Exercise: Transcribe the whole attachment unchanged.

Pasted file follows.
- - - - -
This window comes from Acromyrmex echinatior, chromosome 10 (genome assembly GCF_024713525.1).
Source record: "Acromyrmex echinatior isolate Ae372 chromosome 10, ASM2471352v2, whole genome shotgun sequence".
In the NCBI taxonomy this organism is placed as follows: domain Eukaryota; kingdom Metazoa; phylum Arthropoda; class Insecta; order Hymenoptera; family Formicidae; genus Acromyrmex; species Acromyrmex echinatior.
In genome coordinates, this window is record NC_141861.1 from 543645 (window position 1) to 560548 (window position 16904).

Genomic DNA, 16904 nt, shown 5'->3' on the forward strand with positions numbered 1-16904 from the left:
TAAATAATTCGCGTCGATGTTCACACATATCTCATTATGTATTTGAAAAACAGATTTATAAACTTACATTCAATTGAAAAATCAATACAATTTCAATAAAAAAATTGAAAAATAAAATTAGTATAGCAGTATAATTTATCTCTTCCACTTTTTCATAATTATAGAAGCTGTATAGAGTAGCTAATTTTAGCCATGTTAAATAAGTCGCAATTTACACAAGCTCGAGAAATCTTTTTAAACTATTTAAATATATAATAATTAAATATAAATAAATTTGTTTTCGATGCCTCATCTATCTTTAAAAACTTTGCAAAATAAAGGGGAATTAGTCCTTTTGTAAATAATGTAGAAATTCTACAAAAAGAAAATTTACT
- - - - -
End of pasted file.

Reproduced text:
This window comes from Acromyrmex echinatior, chromosome 10 (genome assembly GCF_024713525.1).
Source record: "Acromyrmex echinatior isolate Ae372 chromosome 10, ASM2471352v2, whole genome shotgun sequence".
In the NCBI taxonomy this organism is placed as follows: domain Eukaryota; kingdom Metazoa; phylum Arthropoda; class Insecta; order Hymenoptera; family Formicidae; genus Acromyrmex; species Acromyrmex echinatior.
In genome coordinates, this window is record NC_141861.1 from 543645 (window position 1) to 560548 (window position 16904).

Genomic DNA, 16904 nt, shown 5'->3' on the forward strand with positions numbered 1-16904 from the left:
TAAATAATTCGCGTCGATGTTCACACATATCTCATTATGTATTTGAAAAACAGATTTATAAACTTACATTCAATTGAAAAATCAATACAATTTCAATAAAAAAATTGAAAAATAAAATTAGTATAGCAGTATAATTTATCTCTTCCACTTTTTCATAATTATAGAAGCTGTATAGAGTAGCTAATTTTAGCCATGTTAAATAAGTCGCAATTTACACAAGCTCGAGAAATCTTTTTAAACTATTTAAATATATAATAATTAAATATAAATAAATTTGTTTTCGATGCCTCATCTATCTTTAAAAACTTTGCAAAATAAAGGGGAATTAGTCCTTTTGTAAATAATGTAGAAATTCTACAAAAAGAAAATTTACT